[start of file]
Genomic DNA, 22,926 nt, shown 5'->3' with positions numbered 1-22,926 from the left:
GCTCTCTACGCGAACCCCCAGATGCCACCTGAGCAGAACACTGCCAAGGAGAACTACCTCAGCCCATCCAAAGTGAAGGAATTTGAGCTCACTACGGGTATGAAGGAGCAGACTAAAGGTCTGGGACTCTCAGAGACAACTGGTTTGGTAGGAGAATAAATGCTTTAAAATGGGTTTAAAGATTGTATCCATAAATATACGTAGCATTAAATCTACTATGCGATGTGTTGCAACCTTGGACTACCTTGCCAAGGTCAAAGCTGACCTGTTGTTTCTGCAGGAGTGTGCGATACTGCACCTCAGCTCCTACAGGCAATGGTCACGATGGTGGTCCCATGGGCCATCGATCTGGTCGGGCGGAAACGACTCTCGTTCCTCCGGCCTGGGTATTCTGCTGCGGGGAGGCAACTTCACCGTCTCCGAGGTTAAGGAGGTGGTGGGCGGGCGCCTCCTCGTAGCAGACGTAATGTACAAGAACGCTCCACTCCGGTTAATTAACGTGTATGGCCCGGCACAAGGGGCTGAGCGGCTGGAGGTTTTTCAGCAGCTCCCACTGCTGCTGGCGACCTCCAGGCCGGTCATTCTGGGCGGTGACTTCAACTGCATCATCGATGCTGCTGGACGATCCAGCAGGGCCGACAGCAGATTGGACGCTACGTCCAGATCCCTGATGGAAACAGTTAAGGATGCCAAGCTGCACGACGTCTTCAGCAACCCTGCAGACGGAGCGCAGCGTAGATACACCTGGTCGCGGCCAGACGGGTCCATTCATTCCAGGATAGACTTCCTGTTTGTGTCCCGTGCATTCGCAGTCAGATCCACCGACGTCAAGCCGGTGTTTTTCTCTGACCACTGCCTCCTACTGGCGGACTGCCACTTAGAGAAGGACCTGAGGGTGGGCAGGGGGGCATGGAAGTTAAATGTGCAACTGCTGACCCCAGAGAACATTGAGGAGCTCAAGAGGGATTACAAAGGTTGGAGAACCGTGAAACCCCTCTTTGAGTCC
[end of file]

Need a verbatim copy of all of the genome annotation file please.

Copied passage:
Genomic DNA, 22,926 nt, shown 5'->3' with positions numbered 1-22,926 from the left:
GCTCTCTACGCGAACCCCCAGATGCCACCTGAGCAGAACACTGCCAAGGAGAACTACCTCAGCCCATCCAAAGTGAAGGAATTTGAGCTCACTACGGGTATGAAGGAGCAGACTAAAGGTCTGGGACTCTCAGAGACAACTGGTTTGGTAGGAGAATAAATGCTTTAAAATGGGTTTAAAGATTGTATCCATAAATATACGTAGCATTAAATCTACTATGCGATGTGTTGCAACCTTGGACTACCTTGCCAAGGTCAAAGCTGACCTGTTGTTTCTGCAGGAGTGTGCGATACTGCACCTCAGCTCCTACAGGCAATGGTCACGATGGTGGTCCCATGGGCCATCGATCTGGTCGGGCGGAAACGACTCTCGTTCCTCCGGCCTGGGTATTCTGCTGCGGGGAGGCAACTTCACCGTCTCCGAGGTTAAGGAGGTGGTGGGCGGGCGCCTCCTCGTAGCAGACGTAATGTACAAGAACGCTCCACTCCGGTTAATTAACGTGTATGGCCCGGCACAAGGGGCTGAGCGGCTGGAGGTTTTTCAGCAGCTCCCACTGCTGCTGGCGACCTCCAGGCCGGTCATTCTGGGCGGTGACTTCAACTGCATCATCGATGCTGCTGGACGATCCAGCAGGGCCGACAGCAGATTGGACGCTACGTCCAGATCCCTGATGGAAACAGTTAAGGATGCCAAGCTGCACGACGTCTTCAGCAACCCTGCAGACGGAGCGCAGCGTAGATACACCTGGTCGCGGCCAGACGGGTCCATTCATTCCAGGATAGACTTCCTGTTTGTGTCCCGTGCATTCGCAGTCAGATCCACCGACGTCAAGCCGGTGTTTTTCTCTGACCACTGCCTCCTACTGGCGGACTGCCACTTAGAGAAGGACCTGAGGGTGGGCAGGGGGGCATGGAAGTTAAATGTGCAACTGCTGACCCCAGAGAACATTGAGGAGCTCAAGAGGGATTACAAAGGTTGGAGAACCGTGAAACCCCTCTTTGAGTCC